Back in the fold, Grisby offers a way out – he’ll give Welles enough money to run off with Rita in exchange if Welles helps Grisby fake his death, boasting about a murder for which the police could find no body. But the plan, as all movie plans must, goes wrong. Grisby kills Arthur’s private investigator (Ted de Corsia, killer who gets chased over the Williamsburg bridge in the climax of The Naked City) then turns up dead himself, Orson the obvious suspect. He escapes the cops and finds Rita, but she’s behind it all, stashes him in an abandoned funhouse – for no reason other than to provide outstanding visuals for the final mirror-room showdown. Arthur and Rita shoot each other down, and Welles is left behind.

Now this is why I keep a movie journal – so I have to take the time to consider and remember what I’ve seen, so next year I’m not confusing Manoel on the Isle of Marvels with City of Pirates with Robinson Crusoe. I know I’ve seen Double Indemnity before, but last time shouldn’t even count, since I’d swear it was a Humphrey Bogart movie that involves some fictional law about not being able to prosecute someone twice for the same crime. Whoops, that was Double Jeopardy with Ashley Judd. Anyway, I thoroughly enjoyed seeing it again, as they say, for the first time.

It’s really a perfect noir plot. Fred MacMurray is an upright insurance salesman, very close with his boss Edward G. Robinson (the year before he’d take center stage in Lang-noir Scarlet Street). They’re on the same side – Fred sells policies and Ed sniffs out fraudulent claims. But Fred’s head is turned by Barbara Stanwyck (also his costar in Remember the Night), trapped in a loveless marriage with a rich man. When she suggests taking out life insurance on her husband, Fred is immediately on to her. But instead of reporting her spouse-murdering desires, his own desire for her sucks him into the plot. Why not use his inside knowledge of life insurance mechanics to help her, gaining himself a rich and beautiful wife in the process?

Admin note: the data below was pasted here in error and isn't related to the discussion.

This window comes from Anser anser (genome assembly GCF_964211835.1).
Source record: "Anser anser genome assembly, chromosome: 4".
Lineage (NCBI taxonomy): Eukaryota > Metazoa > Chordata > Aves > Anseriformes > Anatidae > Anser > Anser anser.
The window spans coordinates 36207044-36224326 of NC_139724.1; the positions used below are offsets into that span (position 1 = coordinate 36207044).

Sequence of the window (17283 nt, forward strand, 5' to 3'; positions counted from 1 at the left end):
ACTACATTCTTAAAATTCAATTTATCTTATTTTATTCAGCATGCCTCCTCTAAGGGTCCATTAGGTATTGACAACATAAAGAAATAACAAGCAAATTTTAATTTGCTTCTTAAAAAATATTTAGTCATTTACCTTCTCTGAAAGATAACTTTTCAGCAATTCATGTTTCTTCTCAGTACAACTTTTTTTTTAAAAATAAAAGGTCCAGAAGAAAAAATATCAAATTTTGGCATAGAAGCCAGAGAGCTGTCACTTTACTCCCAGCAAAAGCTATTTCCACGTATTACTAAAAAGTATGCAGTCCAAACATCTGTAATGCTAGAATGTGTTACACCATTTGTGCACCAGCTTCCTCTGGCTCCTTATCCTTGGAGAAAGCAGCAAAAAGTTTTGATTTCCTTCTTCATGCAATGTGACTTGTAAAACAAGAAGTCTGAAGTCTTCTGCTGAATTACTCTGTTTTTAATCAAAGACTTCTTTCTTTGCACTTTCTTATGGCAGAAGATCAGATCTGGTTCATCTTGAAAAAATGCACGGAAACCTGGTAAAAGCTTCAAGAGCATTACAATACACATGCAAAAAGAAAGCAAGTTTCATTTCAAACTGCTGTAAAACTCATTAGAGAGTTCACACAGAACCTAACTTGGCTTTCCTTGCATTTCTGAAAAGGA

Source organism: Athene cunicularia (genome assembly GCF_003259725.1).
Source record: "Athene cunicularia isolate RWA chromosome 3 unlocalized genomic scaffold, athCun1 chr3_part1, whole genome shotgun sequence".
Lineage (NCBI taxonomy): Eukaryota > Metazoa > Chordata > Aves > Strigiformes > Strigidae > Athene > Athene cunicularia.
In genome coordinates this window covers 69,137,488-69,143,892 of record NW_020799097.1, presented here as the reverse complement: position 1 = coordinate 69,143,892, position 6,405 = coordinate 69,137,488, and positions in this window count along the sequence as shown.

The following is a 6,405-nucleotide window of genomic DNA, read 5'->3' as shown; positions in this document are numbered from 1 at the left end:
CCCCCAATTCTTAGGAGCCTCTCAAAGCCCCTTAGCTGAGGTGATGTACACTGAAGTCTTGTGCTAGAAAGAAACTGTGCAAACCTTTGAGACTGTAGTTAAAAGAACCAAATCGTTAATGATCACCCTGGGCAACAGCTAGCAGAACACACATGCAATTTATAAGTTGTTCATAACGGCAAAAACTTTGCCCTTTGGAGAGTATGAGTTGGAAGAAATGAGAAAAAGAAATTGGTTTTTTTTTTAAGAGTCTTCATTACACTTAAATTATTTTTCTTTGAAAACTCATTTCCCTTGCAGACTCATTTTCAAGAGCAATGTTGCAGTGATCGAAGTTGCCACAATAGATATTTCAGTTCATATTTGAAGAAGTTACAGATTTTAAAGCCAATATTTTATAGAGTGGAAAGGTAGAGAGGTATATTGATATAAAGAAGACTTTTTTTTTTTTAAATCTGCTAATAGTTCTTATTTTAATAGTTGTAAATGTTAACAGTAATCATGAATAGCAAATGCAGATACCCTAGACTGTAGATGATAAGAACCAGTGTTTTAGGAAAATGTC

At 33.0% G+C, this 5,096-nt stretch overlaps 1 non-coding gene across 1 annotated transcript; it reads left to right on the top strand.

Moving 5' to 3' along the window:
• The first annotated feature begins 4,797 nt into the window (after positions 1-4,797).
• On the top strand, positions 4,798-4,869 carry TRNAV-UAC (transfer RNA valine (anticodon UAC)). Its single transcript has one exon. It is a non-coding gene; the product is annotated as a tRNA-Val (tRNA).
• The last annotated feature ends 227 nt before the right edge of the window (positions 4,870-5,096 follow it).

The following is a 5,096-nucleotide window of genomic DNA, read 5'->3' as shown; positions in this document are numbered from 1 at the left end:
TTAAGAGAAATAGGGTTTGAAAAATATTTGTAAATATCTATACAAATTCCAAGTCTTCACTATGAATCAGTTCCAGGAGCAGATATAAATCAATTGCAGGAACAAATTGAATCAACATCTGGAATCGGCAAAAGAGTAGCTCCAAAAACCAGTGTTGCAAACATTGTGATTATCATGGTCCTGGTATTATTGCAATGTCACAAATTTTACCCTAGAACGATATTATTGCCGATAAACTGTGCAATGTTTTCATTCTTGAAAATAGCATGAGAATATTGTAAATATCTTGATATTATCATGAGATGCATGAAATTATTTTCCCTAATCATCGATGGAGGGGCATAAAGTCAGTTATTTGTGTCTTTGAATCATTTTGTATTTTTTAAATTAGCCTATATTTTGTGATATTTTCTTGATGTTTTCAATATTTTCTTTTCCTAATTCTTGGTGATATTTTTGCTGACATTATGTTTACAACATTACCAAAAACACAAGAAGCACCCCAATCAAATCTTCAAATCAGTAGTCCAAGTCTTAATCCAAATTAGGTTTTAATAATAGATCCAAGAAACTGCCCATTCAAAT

Problems: first, Fred is spotted on the train pretending to be her husband (who was already killed a few minutes earlier, strangled in his car). Fred has a brief uncomfortable chat with Sturges regular Porter Hall, who turns out to have a great memory when he’s later interviewed by Robinson. Second, Fred underestimated Barbara, who is now trying to seduce the boyfriend of her dead husband’s daughter so that he’ll kill the daughter and tie up any loose ends. Confrontation: Fred and Barbara shoot each other, and Fred stumbles back to the office to tell the whole story into Robinson’s dictaphone, providing us with a narrator/framing device.

Nominated for every oscar but lost all to Going My Way, Gaslight and Laura. Shot by Preston Sturges’s cinematographer John Seitz. Based on an acclaimed novel by James Cain (Mildred Pierce, The Postman Always Rings Twice) and adapted by Wilder with the great Raymond Chandler (The Blue Dahlia).

R. Armstrong for Senses:

Subverting Barbara Stanwyck and Fred MacMurray’s audience-friendly personae, Double Indemnity used genre to comment upon a changing America. Revolving around the combative mating ritual of a larcenous insurance salesman and a bored brassy claimant, the exchanges are tough, vernacular and eventually brutal, echoing a war entering its final bloody stages and a burgeoning crisis in American sexual relations. Featuring a manipulative, sexual woman, and shot on LA locations employing chiaroscuro lighting, this archetypal film noir remains a masterpiece of fleet narrative and sociocultural resonance.